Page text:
Sometimes it’s an indication of fatigue or some stress that can lead to injury if you just keep pushing.
What tips would you give age-group triathletes in terms of running injury prevention? Are there any signs you can notice before it’s too late?
Too much of anything is bad for you! No matter if it’s training, work or something else, it’s important to understand the overall load that we are experiencing.
This means you might still feel good and perform great even though you have something bad cooking in your body already.
It’s also key to remember that developing endurance takes time, so “hurry slowly”. It can seem that you can increase your training volume pretty steeply, but it’s quite often that the problems surface with some lag.
It’s smart to slow down a bit if you experience that your outlook on training has changed. For example, if previously it was fun and you were eager to start training, but now you don’t feel like it for some reason.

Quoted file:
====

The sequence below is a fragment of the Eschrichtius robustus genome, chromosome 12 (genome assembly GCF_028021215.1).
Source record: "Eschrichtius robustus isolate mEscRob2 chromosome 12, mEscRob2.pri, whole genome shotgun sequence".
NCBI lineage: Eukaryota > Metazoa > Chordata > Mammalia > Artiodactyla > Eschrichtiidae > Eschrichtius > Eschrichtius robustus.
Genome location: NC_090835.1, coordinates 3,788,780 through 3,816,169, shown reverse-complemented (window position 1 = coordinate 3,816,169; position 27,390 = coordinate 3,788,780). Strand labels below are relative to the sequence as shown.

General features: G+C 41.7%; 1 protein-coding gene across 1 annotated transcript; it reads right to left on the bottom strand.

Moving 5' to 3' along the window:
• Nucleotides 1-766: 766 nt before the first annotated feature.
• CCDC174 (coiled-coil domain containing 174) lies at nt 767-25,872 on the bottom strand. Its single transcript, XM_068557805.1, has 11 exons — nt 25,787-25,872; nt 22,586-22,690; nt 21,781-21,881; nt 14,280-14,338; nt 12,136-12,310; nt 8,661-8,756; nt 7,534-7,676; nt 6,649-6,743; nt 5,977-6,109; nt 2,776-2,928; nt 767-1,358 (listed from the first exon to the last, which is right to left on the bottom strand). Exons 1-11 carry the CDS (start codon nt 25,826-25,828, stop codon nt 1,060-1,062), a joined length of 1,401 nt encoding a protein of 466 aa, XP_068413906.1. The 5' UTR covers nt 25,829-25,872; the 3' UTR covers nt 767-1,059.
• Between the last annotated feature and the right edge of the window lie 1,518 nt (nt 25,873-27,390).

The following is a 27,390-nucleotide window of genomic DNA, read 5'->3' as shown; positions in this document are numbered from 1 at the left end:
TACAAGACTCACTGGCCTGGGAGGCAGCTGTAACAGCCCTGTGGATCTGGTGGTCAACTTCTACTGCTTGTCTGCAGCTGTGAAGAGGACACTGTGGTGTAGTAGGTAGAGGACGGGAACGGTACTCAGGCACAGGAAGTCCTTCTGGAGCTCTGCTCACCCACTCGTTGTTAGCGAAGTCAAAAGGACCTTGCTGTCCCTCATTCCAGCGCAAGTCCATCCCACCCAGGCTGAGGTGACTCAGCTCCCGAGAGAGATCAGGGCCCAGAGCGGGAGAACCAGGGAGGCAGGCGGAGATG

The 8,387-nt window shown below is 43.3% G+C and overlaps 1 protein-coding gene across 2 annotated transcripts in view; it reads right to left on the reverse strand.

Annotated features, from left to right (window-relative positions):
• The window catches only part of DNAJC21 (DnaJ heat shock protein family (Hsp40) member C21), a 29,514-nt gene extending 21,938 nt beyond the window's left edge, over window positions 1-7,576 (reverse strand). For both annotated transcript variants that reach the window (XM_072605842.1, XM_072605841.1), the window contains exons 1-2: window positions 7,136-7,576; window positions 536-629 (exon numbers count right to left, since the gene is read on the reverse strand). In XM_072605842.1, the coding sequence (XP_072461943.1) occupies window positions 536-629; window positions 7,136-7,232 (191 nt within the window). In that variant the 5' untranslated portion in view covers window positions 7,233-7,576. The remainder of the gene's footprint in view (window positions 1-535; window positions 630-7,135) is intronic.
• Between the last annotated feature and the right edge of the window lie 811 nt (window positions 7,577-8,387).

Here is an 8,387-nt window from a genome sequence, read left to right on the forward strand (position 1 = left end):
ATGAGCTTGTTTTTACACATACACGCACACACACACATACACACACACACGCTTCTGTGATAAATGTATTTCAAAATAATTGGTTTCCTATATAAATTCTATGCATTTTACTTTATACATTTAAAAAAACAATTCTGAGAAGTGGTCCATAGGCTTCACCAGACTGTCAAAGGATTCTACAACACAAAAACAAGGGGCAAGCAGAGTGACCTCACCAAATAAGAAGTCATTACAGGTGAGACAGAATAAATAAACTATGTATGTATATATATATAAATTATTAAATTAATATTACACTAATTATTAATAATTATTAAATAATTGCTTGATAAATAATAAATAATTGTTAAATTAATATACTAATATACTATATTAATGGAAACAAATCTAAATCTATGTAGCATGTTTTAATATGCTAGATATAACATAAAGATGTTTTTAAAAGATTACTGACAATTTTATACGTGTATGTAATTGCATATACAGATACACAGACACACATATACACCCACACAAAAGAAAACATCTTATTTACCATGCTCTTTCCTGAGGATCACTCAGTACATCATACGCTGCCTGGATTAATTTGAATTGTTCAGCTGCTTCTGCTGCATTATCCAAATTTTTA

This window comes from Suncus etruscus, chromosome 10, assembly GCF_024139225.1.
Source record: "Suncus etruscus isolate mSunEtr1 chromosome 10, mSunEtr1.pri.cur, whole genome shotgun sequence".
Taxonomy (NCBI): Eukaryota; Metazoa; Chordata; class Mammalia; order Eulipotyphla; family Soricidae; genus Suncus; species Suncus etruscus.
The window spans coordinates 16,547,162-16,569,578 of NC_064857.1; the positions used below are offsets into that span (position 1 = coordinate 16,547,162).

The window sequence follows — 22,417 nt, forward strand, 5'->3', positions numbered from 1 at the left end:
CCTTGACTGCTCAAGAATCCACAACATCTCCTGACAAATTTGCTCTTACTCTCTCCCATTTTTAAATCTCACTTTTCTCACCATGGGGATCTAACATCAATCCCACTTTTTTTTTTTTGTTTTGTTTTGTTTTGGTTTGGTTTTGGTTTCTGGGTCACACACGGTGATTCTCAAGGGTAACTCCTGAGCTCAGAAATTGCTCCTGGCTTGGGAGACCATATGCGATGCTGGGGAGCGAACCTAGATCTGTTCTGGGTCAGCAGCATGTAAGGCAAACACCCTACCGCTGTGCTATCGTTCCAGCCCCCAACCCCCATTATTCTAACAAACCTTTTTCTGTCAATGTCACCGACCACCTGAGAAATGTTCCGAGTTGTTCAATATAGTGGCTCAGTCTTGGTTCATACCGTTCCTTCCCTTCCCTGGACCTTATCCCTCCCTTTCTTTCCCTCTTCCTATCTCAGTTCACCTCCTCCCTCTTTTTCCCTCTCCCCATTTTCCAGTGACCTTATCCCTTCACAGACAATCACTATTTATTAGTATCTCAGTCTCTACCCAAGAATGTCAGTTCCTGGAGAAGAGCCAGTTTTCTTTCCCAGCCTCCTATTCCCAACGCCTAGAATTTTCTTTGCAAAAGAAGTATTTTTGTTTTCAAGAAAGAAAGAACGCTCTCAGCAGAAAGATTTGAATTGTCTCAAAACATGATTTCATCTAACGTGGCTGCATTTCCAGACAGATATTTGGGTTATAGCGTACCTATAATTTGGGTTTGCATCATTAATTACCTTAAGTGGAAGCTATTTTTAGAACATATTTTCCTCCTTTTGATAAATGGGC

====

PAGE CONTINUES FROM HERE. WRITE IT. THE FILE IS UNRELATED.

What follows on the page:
Are there any exercises to help prevent running injuries?
Strength training and plyometrics are always good, but these should be done the right way and at the right time.
Some coaches are good at incorporating this type of training into your schedule, but sometimes it can be helpful to find a specialist on strength and conditioning. Make sure they understand what impacts swimming, cycling and running have on your body.
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Please note that the information provided in the Polar Blog articles cannot replace individual advice from health professionals. Please consult your physician before starting a new fitness program.